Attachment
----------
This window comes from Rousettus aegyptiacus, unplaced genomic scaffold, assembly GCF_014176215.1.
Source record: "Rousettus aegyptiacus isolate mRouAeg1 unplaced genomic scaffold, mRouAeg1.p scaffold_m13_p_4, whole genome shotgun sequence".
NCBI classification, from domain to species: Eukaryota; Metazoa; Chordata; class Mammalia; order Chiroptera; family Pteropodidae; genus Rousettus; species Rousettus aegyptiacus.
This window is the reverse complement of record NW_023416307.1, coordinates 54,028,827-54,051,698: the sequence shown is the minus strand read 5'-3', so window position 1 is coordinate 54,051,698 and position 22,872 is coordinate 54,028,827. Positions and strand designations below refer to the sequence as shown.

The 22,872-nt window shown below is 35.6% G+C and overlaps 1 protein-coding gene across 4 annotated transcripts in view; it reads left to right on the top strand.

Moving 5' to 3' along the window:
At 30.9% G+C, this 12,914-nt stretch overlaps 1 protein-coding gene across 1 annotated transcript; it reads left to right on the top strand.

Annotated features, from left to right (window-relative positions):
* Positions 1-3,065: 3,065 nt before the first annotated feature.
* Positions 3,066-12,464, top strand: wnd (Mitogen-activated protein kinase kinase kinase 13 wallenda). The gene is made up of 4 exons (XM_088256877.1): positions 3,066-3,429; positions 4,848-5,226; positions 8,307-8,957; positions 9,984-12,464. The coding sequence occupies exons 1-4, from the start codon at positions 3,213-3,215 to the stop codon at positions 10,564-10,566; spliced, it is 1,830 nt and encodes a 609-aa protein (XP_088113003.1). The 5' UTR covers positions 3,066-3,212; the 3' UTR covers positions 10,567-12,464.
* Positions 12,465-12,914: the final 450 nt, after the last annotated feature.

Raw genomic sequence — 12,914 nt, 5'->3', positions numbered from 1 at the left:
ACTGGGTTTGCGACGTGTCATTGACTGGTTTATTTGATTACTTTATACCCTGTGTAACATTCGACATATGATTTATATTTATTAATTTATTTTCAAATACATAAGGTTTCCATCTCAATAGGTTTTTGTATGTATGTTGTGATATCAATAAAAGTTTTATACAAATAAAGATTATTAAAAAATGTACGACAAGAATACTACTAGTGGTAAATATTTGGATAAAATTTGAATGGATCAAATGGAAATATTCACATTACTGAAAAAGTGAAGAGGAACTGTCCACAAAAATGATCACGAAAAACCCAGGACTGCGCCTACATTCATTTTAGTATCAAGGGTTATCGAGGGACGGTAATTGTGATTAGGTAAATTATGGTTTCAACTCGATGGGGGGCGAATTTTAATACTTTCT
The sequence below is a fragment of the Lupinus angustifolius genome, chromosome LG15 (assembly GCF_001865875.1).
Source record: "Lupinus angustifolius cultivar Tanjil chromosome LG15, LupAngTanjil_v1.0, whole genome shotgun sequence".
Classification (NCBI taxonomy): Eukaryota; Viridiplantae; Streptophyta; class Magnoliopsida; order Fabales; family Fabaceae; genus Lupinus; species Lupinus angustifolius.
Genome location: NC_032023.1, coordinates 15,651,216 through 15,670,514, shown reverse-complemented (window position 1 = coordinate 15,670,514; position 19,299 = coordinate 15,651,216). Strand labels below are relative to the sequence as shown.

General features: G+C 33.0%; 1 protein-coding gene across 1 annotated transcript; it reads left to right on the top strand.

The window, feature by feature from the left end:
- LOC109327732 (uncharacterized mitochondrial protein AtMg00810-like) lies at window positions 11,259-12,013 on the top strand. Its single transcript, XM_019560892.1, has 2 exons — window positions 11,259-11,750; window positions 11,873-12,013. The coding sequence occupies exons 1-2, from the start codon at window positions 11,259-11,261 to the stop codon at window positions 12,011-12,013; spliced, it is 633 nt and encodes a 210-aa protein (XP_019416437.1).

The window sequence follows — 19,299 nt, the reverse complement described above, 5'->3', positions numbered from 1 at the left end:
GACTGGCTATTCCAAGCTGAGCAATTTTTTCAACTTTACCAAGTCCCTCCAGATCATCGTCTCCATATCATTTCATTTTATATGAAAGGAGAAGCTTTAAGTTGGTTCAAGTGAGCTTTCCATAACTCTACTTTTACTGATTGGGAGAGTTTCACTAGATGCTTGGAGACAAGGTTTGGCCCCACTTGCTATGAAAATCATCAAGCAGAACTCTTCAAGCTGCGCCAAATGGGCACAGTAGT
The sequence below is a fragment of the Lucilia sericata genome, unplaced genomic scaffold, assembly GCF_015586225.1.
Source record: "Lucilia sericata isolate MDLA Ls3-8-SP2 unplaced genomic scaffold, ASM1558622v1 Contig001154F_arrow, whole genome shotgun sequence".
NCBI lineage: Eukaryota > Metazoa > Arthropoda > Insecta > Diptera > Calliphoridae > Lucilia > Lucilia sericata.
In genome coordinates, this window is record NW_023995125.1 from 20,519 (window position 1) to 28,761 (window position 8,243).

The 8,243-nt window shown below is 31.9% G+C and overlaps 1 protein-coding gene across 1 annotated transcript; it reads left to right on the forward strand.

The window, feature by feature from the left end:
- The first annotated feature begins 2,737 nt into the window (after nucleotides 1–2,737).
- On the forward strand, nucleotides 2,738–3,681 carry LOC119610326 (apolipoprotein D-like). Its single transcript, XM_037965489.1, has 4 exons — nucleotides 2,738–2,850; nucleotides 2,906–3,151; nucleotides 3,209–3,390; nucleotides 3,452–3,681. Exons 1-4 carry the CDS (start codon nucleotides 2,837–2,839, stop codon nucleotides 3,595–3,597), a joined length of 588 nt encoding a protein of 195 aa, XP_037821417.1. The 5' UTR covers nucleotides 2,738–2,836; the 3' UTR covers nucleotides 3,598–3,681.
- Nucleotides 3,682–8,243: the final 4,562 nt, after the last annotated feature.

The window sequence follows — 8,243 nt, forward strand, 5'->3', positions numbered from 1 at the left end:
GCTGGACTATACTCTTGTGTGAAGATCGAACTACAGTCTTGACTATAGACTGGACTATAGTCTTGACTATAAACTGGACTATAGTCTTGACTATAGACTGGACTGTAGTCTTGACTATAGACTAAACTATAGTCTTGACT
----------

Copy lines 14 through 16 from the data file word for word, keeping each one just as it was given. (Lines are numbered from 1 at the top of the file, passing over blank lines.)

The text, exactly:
The sequence below is a fragment of the Lupinus angustifolius genome, chromosome LG15 (assembly GCF_001865875.1).
Source record: "Lupinus angustifolius cultivar Tanjil chromosome LG15, LupAngTanjil_v1.0, whole genome shotgun sequence".
Classification (NCBI taxonomy): Eukaryota; Viridiplantae; Streptophyta; class Magnoliopsida; order Fabales; family Fabaceae; genus Lupinus; species Lupinus angustifolius.